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B2B research and managerial relevance


Special issue call for papers from Journal of Business & Industrial Marketing

Guest Editors: Lars-Johan Age ([email protected]), Stockholm School of Economics, Cecilia Cederlund ([email protected]), Stockholm School of Economics

 

Topic of the Special Issue

Managerial relevance is defined by Jaworski (2011, p. 212) as " the degree to which a specific manager in an organization perceives academic knowledge to aid his or her job-related thoughts or actions in the pursuit of organizational goals". The extent to which marketing research actually has such managerial relevance is a well debated topic (e.g Gummesson 2006, Ghoshal 2005, Hambrick 1993, Jaworski 2011, Ankers and Brennan 2002, McInnis 2011, Lilien 2011). How can future research increase managerial reach and relevance?

Based on a notion that contemporary managers are facing multifunctional and complex problems, there are voices (e.g Gummesson 2006 and Reibstein et al, 2009) that emphasize that the gap between academics and practitioners might be widening. Reibsstein et al (2009, p.1) argue that this development "has become detrimental to the long-term health of the field". There is also signs that the gap might be especially significant when it comes to industrial marketing (Brennan & Turnbull, 2000, 2002, Ankers & Brennan, 2002).

We welcome both conceptual and empirical papers contributing to an enhanced understanding of the relationship and interplay between B2B research and practice agendas, and implications thereof for the evolution of marketing (as a theoretical field).

Target topics relevant to this special issue of JBIM include, but are not limited to:

  • How can future research increase managerial reach and relevance?
  • What methodologies, methodological approaches and/or studies are especially competent in producing managerially relevant research? What characterizes these methodologies, approaches or studies? What are the reasons for the effectiveness?
  • How can existing research be developed and targeted in order to reach managers?
  • What measures, e.g. intermediaries, or technologies, can be used in order enhance the transfer of knowledge between academy and managers?
  • What are the academic and/or company barriers for closing this gap?
  • What are the implications of the gap on the evolution of marketing theory?
  • In what different ways do managers adopt and use B2B research?

Submission of papers

Papers submitted must not have been published, accepted for publication, or presently be under consideration for publication in any other journal. Submissions should be either full length articles (approximately 6,000 words) or shorter articles (approximately 2,000 words). Submissions to the JBIM must be made using the ScholarOne Manuscript Central system. For more details, please visit www.emeraldinsight.com/jbim.htm and consult the author guidelines. A separate title page containing the title, name of author/s, and contact information for the author(s) must be uploaded. Suitable articles will be subject to a double-blind review. Hence, authors should not identify themselves in the body of the paper.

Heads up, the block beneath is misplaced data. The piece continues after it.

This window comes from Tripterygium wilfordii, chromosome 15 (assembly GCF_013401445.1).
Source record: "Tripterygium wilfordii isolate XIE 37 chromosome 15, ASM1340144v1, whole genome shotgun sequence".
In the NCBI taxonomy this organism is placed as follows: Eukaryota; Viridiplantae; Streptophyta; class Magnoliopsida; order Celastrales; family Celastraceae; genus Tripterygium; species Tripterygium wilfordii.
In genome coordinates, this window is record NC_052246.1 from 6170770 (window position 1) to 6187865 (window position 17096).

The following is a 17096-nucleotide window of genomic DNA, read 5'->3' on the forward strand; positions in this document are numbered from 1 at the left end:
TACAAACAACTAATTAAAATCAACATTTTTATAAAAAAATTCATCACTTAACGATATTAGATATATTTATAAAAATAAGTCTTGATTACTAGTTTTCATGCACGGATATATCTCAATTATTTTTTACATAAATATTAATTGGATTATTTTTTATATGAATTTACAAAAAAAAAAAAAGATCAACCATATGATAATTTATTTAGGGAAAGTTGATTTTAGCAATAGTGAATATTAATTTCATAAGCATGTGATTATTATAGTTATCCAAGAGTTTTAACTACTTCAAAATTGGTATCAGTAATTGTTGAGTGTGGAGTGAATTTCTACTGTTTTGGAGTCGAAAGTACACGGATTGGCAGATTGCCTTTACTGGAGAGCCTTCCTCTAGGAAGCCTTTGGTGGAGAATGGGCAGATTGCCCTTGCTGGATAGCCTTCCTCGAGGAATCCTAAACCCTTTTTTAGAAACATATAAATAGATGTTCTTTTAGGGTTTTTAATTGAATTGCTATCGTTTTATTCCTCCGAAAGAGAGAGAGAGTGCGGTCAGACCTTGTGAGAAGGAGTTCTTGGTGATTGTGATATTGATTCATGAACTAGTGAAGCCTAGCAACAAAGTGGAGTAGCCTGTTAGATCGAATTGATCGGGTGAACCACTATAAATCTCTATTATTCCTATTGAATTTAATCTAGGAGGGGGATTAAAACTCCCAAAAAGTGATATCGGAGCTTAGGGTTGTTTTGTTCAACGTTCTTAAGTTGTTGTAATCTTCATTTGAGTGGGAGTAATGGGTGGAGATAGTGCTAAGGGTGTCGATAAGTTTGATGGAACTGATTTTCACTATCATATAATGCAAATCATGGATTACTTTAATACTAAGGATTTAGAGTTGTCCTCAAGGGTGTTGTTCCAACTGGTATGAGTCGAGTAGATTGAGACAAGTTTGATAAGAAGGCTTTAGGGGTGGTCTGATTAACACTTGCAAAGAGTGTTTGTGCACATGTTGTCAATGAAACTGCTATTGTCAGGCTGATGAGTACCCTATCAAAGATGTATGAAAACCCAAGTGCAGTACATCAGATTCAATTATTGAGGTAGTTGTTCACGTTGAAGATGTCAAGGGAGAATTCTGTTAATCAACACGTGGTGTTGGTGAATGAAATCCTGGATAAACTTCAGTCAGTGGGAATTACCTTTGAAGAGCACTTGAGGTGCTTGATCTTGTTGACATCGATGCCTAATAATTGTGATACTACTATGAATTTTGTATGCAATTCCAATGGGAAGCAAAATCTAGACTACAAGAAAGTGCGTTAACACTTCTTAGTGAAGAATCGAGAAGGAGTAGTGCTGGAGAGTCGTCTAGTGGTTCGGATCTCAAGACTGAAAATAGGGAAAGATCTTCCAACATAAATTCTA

Submission deadline: 10 September 2013

Reviews returned: 10 December 2013

Resubmission of papers: February 10 2013

Final decision: February 30 2013

Publication: April 2014

All papers will undergo a blind refereeing process conducted by at least two referees.

Please send papers by e-mail to the Guest Editors: Lars-Johan Age ([email protected]), Stockholm School of Economics Cecilia Cederlund ([email protected]), Stockholm School of Economics

References

Ankers, P. and Brennan, R. (2002), ``Managerial relevance in academic research: an exploratory study'', Marketing Intelligence & Planning, Vol. 20, No. 1, pp. 15-21.

Brennan, R. and Turnbull, P.W. (2000), ``The pursuit of relevance in interaction and networks research'', Proceedings of the 16th IMP Conference, University of Bath, Bath.

Brennan R. and Turnbull, P.W. (2002), ``Sophistry, relevance and technology transfer in management research: an IMP perspective'', Journal of Business Research, Vol. 55, pp. 595-602.

Ghoshal, S., (2005), ``Bad management theories are destroying good management practices'', Academy of Managmenet learning & Education, Vol. 4 No. 1, pp. 75-91.

Gummesson, E. (2006), ``Qualitative research in management: addressing complexity, context and persona'', Management Decision, Vol. 44 No. 2, pp. 167-79.

Hambrick, D.C. (1994), ``What if the academy actually mattered?'', Academy of Management Review, Vol. 19 No. 1, pp. 11-16.

Jaworski, B.J. (2011), ``On managerial relevance'', Journal of Marketing, Vol. 75, pp.’211-24.

Lilien, G.L. (2011), ``Bridging the academic-practitioner divide in marketing decision models'', Journal of Marketing, Vol. 75, July, pp. 196-210.

MacInnis, D.J. (2011), ``A framework for conceptual contributions in marketing'', Journal of Marketing, Vol. 75, July, pp. 136-54.

Rebstein, D.J., Day, G. and Wind, J. (2009), ``Guest editorial: is marketing academia losing its way?'', Journal of Marketing, Vol. 73, July, pp. 1-3.

 

Submission deadline: 10 September 2013

Reviews returned: 10 December 2013

Resubmission of papers: February 10 2013

Final decision: February 30 2013

Publication: April 2014

 

82 percent of researchers in B2B marketing think it is "important" or "very important" for research to be of potential practical value to managers (Brennan and Turnbull, 2000). Even though there are different opinions regarding the extent to which business research actually should aim for managerial relevance (Jaworski, 2011), the numbers tell the story quite clearly.

 

Submission deadline: 10 September 2013

Reviews returned: 10 December 2013

Resubmission of papers: February 10 2013

Final decision: February 30 2013

Publication: April 2014